By Raphael T. Abiem
In reaction to the piece that I posted about the status of Abyei, Raphael T. Abiem one of our refined lawyers shared this account of his recollection of Bona Malual. The views expressed here reflect the views of Raphael T. Abiem.
Bona is a man to respect. He has no inhibitions, so he cannot stop to soul search, casualties or none. His history is a litany of unquenchable urge to summersault into the untested, thank goodness he never had to lead battalions to wars. Bona swam like fish yet had no fins, flew like a bird, yet had no wings, fought what appeared to him like bloody battles, yet had no weapons. In similar vein, but real to life, he wrote copioudly, yet barely lettered, engaged in politics, yet naware of fundamentals of the game. Not only that, he fought for seperation, yet stayed put in Khartoum, joined Oxford University without Sudan School Certificate. If Bona is not the 8th world mirracle, what is?
All this does not mean he did not suffer his own Achilles Heels. Years of missed systematic education petered heads almost in all works he undertook, not least his writings. Bona sat in Khartoum and wrote about the stench in his host’s abode. No wonder, his wrtings felt like a crossbreed between the urge to inform people of South Sudan and long term objective to ensure the trust of North Sudan. Simply put, Bona has always worn coats of many colours. Look closely and you see a trifling representation of what you like.
Having been so situated for half centuary, his scribbles, in time, became our history, but why? In 1950’s through seventies, South Sudan sorly lacked competencies. Whoever was available then, became the center of attraction. We flagged some names as our representatives in forums filled with North Sudan intellectuals. No wonder, we were defeated every step of the way in negotiations. Our Bona, the lead journalist, was no match to his northern contemporaries. Yet, being a token, though sometimes a sort of discomfort, he was tolerated, not least because whatever he wrote was not enough to topple the equation, and in the end, would prove a historic flop. Bona along with his fellow politicians of the age, became what they were by default, not by calling or profession.
Bona had no mirror to tell him who he really was. His only confidant was the Nile Mirror which he used to self aggrandise in the eyes of wide-eyed South Sudanese, myself included. North Sudanese ventriloquists, kept manipulating him, now and then catapulting him from one underserved fame to another.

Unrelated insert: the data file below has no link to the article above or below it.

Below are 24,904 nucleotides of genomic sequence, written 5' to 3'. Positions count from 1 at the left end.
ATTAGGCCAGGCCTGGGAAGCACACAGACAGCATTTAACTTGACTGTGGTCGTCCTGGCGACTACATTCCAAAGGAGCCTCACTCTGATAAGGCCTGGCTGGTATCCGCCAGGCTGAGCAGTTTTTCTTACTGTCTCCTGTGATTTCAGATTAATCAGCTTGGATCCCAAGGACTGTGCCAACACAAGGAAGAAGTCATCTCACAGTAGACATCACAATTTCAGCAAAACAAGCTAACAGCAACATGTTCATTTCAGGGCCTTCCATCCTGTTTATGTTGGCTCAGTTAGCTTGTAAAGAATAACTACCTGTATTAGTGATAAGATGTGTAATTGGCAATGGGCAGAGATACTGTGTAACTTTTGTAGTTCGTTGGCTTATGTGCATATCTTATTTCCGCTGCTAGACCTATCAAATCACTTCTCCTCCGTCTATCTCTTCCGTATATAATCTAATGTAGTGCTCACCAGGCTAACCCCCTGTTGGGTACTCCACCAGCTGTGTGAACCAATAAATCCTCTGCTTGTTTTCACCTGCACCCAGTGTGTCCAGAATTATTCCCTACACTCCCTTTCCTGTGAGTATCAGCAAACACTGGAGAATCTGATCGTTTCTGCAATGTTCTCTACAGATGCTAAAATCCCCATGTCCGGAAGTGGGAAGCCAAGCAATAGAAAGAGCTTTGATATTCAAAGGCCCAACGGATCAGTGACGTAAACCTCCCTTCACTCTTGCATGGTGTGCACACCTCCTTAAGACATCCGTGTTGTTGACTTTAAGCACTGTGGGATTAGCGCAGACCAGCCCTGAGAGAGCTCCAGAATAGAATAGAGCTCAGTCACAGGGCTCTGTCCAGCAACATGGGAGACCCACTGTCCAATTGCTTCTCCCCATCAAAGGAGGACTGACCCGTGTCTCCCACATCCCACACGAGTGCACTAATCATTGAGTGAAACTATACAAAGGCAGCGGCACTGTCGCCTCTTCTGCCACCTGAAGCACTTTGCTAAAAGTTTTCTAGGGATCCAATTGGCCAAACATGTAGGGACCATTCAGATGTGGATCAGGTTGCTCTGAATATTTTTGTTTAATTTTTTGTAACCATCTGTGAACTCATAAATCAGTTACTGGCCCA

For a modestly educated mind, the days people of South Sudan died in huge numbers in Abyei and elsewhere, were is opportunity to shine. The muddier South Sudan became, the glossier his image. He because a reverse slave trader, buying slaves from Arabs while he got his pay Christian Solidarity Internstional.
That was the status quo until John Garang took over the leadership of SPLA, thus ending the reign of ignorance and politics of immediate gains. Although not a pronounced separatist, John Garang led the armed struggle while Bona, the separatist, fought for seperation seated in Khartoum.
To cut to the chase, when Garang passed in 2005 and leadership after him opted for separation, one would think he would jump into the banwagon at a glance. He did not. Bona, the contrarian, did what he knew best. He became unionist and has remained so to date. Left to him, he would do all he can to see South is reunited with the North and on the latter’s terms.
His first assignment is to hand over Abyei to the North. He has spoken. The outcome interms of South Sudan buying into his ploy, is not for him to determine. In as far as he is concerned, his position on Abyei is enough to enure his investments in North Sudan are insulated from harm.
Who would believe, of all people, Bona has proven beyond doubt the greatest enemy of separation. I blame his shifting political posts to lack of preparation for leadership due to scanty education. It is the silence/absence of competent people at the time that got him this far, not his excellence or preparedness.
I invite readers to peruse copies of the Sudan Democratic Gazette to see the efforts Bona Malual invested in the 90’s to tarnish the SPLA image along with that of John Garang de Mabior. Ponder the appearance of Bona in South Sudan only after hearing God had granted his wishes by prematurely taking John Grand off the lead. Bona came to Juba dressed in velvety attire ready to be crowned King. Much to his chagrin, things did not play out to his expectations.
If we all think Garang is dead and buried, make no mistake, Bona still stands petrified by the power Garang continues to wield posthumously. Garang did not write copiously, but whatever he spoke is now the mateial clerks like Bona use to build their fame.
Let us note that books did not liberate us. If civil war with north Sudan was intellectual, South Sudan would have lost, hands down. It is the resolve of generstions to end humiliation that that earned us the freedom we are now carelessly squandering. Bona was not at any one time exposed to the shattering teeth of Sudan’s war machinery. Instead, he took refuge in it, became part of it and its demise became his own.
It is arms, not Bona’s scribble that cast the die in our favour.
Bona, the man who slandered Garang, opposed self determination, opposed Abyei’s self detrrmination, continues to enjoy citizenship rights as Sudanese exampligied by ownership of properties and other investments, must not have any stake in the destiny of Abyei people.
What i wonder about is why Bona continues to be tolerated in South Sudan when others have been made to disapper for expressing innocuous views.
Requiem the National Dialogue.